NOTE: With Blogger's incredibly obtuse, ineffective, stupid new format that no one asked for, wanted, or preferred, the spacing between images is all wonky, so this looks much less neat and orderly than it should. I can't figure out how to fix this because Blogger is fucking terrible now. Sorry.
...Oh, wait, I was wrong. Valentine's Day is a day of contradictions here at Thinking Inside the Box, after all, because along with all the proclamations of love and affection, we also like to throw in a few proclamations of feelings of a...different sort, as well. And while I generally try not to indulge in sentiments about the general state of the world on this blog, I think now would be the perfect time to recognize just what a complete shit-show the past 365 days have been with a double dose of Anti-Valentines. For all you Bitter Bettys out there, this is your year!
Thursday, January 28, 2021
You know, I’ve been playing video games, predominantly RPGs, for a good, long time. Like, almost the entirety of my life. In the years and years since that fateful day that I hamfistedly shoved a Crystalis cartridge into my NES and turned it on, I have seen the good and the bad of almost 400 different RPGs, and become intimately familiar with the genre’s ins and outs. I have seen the good of RPGs, and I have seen the bad of RPGs, and though the nuances of each may change from game to game, it’s difficult, these days, for a game to truly just take me aback, completely boggle my mind.
But it does still happen occasionally.
Let me paint you a picture. Let’s say you’re playing an RPG. It’s a game whose premise is that a young woman, both a princess and a talented witch, has suffered the unfortunate indignity of having her boyfriend transformed, via another, more evil witch’s magical curse, into a chicken. This princess, Cybel, thereby embarks upon a quest to lift the spell from her boytoy, renaming him Double 0 for her own amusement and bringing him along for the ride, assisted in her quest by her best friend and a small assortment of allies met along the way. The plot is pretty straightforward, but enjoyable enough for what it is, as they travel through various settings on their way to confront the evil witch who’s been terrorizing the kingdom. Fairly average, but pleasantly lighthearted overall, with a slight Halloween-ish vibe with its zombies and graveyards and creepy mansions and skeletons and whatnot. Appropriate for a game about witches. It’s even got a between-areas transition map that pulls up as you go from 1 part of the game to the next, very much like the transitions between stages in the Ghosts ’n Goblins, and Ghouls ‘n Ghosts series. Neat!
Anyway. The adventure proceeds well enough to its conclusion, with its adventurers determined and in good spirits throughout (well, most of them; 1 guy’s kind of the Shaggy of the party, but an appealing coward is good for levity, anyway). The heroes confront the evil witch, clean her clock (somewhat literally; part of her deal is throwing a bunch of animated furniture and other household items at her foes), and the big twist is revealed of who she really is (another Scooby Doo-esque element, now that I think about it). After her defeat and the reveal, the party as a whole gathers in a hallway, and the protagonist goes into the evil witch’s study to demand some answers, and a less avian look for her beau. Some dialogue is exchanged that better explains why the evil witch was doing her evil thang, and then, at long last, the spell is lifted from Double 0.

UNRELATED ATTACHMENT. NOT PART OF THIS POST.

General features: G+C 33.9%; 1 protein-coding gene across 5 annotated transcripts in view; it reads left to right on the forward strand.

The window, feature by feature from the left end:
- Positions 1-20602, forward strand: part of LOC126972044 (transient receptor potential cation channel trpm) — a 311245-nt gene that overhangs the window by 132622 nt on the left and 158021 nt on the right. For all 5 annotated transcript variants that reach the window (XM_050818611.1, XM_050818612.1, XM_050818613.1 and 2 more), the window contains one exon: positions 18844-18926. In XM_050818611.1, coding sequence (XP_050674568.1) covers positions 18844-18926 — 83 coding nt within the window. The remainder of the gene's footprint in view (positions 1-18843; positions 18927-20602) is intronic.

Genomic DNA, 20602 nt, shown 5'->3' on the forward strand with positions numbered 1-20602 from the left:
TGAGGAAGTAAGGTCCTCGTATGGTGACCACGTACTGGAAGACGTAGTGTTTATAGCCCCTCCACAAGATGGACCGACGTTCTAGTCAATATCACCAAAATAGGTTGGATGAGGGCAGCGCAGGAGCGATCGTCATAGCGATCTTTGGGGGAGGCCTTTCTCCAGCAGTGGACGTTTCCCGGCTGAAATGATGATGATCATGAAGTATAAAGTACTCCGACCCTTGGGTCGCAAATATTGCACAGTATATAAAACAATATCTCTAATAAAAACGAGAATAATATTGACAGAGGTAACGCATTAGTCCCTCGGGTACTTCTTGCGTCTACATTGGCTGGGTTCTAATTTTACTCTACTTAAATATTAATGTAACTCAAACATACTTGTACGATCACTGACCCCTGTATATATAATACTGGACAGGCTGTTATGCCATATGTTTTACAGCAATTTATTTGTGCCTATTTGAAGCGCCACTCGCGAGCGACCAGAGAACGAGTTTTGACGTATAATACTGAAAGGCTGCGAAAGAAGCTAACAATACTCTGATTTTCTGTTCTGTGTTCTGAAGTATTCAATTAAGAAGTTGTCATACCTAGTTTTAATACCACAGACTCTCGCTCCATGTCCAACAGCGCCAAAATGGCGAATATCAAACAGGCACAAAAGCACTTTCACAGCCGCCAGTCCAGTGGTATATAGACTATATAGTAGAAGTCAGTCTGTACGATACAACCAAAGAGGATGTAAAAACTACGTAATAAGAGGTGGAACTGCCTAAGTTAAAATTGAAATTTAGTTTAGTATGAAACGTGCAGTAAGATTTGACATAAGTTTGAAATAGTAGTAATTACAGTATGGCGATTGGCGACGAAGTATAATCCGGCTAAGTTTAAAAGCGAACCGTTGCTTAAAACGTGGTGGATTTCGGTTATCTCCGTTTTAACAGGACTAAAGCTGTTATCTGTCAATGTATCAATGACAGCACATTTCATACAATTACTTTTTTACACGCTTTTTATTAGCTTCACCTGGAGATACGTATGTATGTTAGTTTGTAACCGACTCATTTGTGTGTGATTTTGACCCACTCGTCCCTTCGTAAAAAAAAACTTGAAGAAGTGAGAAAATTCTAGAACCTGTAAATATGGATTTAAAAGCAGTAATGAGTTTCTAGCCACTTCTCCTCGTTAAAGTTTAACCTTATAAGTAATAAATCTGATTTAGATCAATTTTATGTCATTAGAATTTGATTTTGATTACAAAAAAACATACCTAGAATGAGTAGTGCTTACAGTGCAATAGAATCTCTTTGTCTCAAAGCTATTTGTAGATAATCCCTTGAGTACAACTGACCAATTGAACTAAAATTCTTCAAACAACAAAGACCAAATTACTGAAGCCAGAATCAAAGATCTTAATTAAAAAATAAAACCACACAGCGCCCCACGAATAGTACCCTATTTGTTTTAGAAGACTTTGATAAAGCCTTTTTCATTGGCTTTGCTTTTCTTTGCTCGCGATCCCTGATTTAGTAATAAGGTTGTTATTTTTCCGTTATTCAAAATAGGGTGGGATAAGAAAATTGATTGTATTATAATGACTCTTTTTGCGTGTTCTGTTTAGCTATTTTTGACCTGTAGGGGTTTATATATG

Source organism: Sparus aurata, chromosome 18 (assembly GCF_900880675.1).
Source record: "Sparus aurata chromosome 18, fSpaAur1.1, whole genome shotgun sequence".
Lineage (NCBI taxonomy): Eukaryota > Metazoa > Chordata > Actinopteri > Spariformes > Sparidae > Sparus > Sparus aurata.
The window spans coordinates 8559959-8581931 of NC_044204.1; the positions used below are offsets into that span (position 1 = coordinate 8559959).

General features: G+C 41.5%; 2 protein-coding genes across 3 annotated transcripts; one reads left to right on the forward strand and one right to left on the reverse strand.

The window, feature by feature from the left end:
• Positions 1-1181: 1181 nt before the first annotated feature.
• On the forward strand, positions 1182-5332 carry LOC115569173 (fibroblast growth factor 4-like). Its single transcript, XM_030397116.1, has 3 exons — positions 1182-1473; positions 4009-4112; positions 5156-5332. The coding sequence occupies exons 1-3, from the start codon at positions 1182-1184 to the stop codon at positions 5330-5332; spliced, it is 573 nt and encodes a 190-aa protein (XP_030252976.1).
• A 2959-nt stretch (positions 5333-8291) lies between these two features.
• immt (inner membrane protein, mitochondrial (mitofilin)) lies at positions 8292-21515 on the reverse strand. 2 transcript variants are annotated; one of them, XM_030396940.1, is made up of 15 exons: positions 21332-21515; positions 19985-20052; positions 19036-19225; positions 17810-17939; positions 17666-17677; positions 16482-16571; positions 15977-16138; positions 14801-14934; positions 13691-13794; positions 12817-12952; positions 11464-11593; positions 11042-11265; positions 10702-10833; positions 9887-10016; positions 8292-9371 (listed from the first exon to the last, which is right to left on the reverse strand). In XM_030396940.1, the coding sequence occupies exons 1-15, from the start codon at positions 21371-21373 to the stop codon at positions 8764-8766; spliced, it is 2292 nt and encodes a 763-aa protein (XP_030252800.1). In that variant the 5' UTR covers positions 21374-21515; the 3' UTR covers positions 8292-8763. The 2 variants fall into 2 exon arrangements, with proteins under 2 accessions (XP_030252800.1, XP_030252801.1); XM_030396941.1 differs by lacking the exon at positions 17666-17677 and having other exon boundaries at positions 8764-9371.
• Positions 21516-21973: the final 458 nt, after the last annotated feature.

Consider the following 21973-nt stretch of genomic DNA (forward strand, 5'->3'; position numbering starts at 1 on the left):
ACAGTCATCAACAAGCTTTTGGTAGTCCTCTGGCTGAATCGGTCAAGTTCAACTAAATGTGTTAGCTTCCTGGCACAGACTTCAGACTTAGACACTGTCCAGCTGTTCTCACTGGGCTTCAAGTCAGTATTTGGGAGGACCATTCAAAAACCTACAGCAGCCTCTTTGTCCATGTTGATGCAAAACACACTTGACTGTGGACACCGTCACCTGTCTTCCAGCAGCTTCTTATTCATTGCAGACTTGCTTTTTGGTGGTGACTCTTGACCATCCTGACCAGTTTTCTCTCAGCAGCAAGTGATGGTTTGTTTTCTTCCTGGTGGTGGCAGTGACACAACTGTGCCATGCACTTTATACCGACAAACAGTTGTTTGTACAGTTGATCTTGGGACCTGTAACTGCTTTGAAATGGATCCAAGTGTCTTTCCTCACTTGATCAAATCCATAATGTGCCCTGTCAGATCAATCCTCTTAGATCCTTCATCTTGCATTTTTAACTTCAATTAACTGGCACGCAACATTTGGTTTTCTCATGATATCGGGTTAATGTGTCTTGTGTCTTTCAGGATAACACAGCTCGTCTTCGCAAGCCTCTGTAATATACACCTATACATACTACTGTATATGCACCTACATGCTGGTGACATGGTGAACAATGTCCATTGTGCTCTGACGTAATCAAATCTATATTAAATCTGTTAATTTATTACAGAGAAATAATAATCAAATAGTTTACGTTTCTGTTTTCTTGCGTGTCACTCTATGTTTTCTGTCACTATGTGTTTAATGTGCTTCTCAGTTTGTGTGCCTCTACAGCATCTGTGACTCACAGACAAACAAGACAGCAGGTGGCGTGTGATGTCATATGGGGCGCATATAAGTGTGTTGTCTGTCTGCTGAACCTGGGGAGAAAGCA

And it turns out that it’s the wrong goddamn chicken.
Amusingly enough, seems that somewhere along the way, the party inadvertently switched their own cursed brother-in-wings with another similarly cursed guy. The evil witch had a fondness for polymorphed KFC menu items, you see, and there was a whole monastery a little ways back filled with literal dumb clucks that the party had passed through, at which point the exchange was unwittingly made. This ain’t Spirited Away; 1 Chick-Fil-A victim looks about the same as the next to Cybel. They even have the same profile picture.
Anyway, the blacksmith who has now been uncursed runs around the room, amusingly swearing violent revenge upon the evil witch and, for that matter, all witches everywhere, which I found rather unfair given that 2/3 of the witches he’s encountered in the last few days have been trying to save him from his curse (if admittedly by accident). The evil witch and Cybel shout at each other a bit about the mix-up and who’s to blame for it, and then...
Oh, wait. There is no “and then.” That’s it. Fade to black, with a vague message questioning whether Cybel would ever see her boyfriend again, the end. Over. Done.
I thought I’d done something wrong. Honest to Irori, I figured this was a feature. I mean, the game’s treatment of legs of the journey like stages from Super Ghouls ‘n Ghosts had me convinced that there was more to this. See, in SGnG, when you beat the game the first time, the princess tells you, essentially, “Yeah, thanks for stopping by, Arthur, it’s all great about the saving-me-quest and everything--but I can’t help but notice that you’ve come here without my bracelet on your person, and I am not going back to my castle looking anything less than a perfect 10. Get your ass back out there and bring me my bling; the next time you show up here, you better be putting a bangle on it.” And then you have to replay the entire game from the start, beating it with the inferior weapon that is Little Miss High-and-Mighty’s enchanted slap-bracelet, before you can see the real ending.